"I had to walk three miles there and three miles back"
Following on from the previous article about child labour in the mills, one of our fellow researchers, Michael Northrop was reminded of his Grandfather Joseph Bancroft, who at the age of ten years old went to work at a mill in Keighley.
Michael can remember the story he told….. “ I had to walk three miles there and three miles back”. The family had very little money, and what young Joseph earned had to be given to his parents.
Joseph’s father, Jabez, was the Caretaker and Sexton of the Dockroyd Methodist Chapel in Oakworth.
Michael has passed on the ‘Labour Certificate’ issued to Joseph on leaving school, a requirement of the Elementary Education Act, which was needed by any employer before they could set a child on. The wording of the act was as follows:
Every person who takes into his employment a child of the age ten and under thirteen years, resident in a school district, before that child has obtained a certificate of having reached the standard of education fixed by the bye-laws in force in the district, for the total or partial exemption of the children of the like age from the obligation to attend school, shall be deemed to take such child into his employment in contravention of the Elementary Education Act 1876, and shall be liable to a penalty accordingly……PENALTY …40 Shillings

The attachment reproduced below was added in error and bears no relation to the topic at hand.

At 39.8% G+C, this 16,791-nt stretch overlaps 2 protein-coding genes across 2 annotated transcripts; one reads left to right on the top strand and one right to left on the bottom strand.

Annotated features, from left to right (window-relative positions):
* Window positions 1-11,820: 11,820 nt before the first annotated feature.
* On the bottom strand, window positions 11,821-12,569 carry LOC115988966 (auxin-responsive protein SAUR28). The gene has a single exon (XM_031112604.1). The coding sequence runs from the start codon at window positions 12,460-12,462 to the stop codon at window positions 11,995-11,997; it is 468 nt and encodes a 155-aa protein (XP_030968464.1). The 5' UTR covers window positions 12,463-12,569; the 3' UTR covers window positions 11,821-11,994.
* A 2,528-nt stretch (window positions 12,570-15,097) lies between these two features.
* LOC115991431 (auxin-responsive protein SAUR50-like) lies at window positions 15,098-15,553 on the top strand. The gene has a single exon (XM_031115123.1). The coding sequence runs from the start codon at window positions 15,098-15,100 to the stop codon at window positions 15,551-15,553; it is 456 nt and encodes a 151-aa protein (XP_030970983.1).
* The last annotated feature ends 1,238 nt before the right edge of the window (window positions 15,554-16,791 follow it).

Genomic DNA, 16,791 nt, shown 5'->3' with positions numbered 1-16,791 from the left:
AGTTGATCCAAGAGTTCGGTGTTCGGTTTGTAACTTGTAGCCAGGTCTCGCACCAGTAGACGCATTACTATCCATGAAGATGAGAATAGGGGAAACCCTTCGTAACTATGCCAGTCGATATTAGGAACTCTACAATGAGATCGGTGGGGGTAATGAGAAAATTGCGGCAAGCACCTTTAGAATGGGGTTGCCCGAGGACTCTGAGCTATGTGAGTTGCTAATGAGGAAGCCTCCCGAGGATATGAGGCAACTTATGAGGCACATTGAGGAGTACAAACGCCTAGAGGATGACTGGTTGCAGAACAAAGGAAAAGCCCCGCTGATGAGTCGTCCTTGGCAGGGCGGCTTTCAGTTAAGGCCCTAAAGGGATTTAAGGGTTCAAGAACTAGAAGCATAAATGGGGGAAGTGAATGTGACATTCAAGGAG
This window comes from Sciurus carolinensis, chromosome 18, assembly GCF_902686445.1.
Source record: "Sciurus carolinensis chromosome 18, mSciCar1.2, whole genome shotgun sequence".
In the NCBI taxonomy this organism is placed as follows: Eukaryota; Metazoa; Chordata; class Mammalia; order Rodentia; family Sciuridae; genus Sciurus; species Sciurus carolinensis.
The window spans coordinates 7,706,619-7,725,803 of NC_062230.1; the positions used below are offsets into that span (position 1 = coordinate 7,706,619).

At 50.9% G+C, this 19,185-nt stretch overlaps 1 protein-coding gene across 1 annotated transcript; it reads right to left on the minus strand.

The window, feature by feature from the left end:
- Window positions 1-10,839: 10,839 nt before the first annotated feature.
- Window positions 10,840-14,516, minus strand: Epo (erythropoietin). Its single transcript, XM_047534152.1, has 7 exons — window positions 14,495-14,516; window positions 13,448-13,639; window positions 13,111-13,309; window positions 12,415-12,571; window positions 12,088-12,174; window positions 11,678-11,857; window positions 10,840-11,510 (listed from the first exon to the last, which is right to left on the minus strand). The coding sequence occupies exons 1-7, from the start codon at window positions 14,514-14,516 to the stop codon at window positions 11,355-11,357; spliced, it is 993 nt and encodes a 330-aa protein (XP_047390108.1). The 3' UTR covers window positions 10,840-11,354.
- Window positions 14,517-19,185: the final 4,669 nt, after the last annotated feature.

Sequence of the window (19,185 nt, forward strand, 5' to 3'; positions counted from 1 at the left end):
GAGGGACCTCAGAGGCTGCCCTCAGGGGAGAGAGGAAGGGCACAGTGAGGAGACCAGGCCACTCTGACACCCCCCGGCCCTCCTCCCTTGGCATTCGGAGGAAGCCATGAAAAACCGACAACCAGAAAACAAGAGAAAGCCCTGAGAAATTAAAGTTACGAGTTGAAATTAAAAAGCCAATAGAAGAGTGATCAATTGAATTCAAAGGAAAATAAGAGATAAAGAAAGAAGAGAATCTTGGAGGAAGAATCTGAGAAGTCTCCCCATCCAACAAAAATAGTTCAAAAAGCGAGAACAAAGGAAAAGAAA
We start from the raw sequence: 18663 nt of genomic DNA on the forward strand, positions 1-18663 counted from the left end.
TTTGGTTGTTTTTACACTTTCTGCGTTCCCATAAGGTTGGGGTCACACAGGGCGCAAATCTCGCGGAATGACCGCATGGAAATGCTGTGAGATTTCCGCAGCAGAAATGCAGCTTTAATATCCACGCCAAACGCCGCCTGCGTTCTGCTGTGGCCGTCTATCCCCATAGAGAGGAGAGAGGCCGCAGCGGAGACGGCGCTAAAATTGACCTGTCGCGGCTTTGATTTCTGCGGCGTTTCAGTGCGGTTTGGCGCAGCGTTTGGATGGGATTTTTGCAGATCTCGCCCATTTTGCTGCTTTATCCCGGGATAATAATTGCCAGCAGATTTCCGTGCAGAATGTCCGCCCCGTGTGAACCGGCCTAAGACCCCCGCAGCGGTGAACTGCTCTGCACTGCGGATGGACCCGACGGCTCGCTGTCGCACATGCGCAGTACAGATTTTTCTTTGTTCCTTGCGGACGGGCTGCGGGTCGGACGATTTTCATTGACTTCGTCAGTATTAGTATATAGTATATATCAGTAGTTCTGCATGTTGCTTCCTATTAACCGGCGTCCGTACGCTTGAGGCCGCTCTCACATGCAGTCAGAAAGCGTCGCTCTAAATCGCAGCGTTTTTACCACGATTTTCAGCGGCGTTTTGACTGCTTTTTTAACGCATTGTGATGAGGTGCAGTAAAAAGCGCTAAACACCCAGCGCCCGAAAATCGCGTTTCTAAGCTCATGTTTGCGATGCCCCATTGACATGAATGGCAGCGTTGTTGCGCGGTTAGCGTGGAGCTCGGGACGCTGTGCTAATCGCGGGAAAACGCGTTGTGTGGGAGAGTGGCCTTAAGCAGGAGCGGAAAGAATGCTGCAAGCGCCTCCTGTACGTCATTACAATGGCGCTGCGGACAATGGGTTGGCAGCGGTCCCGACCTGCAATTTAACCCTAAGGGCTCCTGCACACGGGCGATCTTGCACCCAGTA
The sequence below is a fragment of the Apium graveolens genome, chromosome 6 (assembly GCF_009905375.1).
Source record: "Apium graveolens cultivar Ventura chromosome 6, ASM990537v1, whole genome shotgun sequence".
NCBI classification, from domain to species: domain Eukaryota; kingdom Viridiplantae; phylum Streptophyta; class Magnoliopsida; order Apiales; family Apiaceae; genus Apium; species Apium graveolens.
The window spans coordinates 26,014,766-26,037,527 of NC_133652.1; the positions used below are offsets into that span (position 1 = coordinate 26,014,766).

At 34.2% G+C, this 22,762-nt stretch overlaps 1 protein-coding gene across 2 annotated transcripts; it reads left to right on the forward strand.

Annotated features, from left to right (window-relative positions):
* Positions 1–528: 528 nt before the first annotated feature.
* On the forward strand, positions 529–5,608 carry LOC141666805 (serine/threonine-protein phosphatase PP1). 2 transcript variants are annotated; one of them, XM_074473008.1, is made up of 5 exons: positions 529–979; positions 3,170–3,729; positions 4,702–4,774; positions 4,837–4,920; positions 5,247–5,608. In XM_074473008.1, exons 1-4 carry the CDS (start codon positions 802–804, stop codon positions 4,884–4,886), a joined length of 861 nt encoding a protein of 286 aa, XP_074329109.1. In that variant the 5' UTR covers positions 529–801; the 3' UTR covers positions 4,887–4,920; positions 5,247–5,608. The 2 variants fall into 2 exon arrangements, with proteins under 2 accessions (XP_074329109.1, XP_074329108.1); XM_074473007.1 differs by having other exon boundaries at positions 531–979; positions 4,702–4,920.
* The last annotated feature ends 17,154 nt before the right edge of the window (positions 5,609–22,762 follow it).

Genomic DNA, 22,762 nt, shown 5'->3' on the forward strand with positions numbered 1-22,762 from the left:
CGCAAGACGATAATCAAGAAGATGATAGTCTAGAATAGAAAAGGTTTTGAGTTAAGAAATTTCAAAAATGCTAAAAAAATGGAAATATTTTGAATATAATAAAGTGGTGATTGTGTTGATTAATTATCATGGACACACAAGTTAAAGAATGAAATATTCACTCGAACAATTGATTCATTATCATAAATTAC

The certificate shown above, was signed by the child’s teacher at the school, and if you click on the picture you can read the following handwritten statement
“ Joseph Bancroft has reached standard 4 and is eligible for fulltime employment”
….at the tender age of only 10 years !!
Young Joseph therefore had to go to work in a mill, three miles away in Keighley, and spent all his life in the textile industry, working on the machinery rather than the production side, eventually becoming a machine fitter and toolmaker.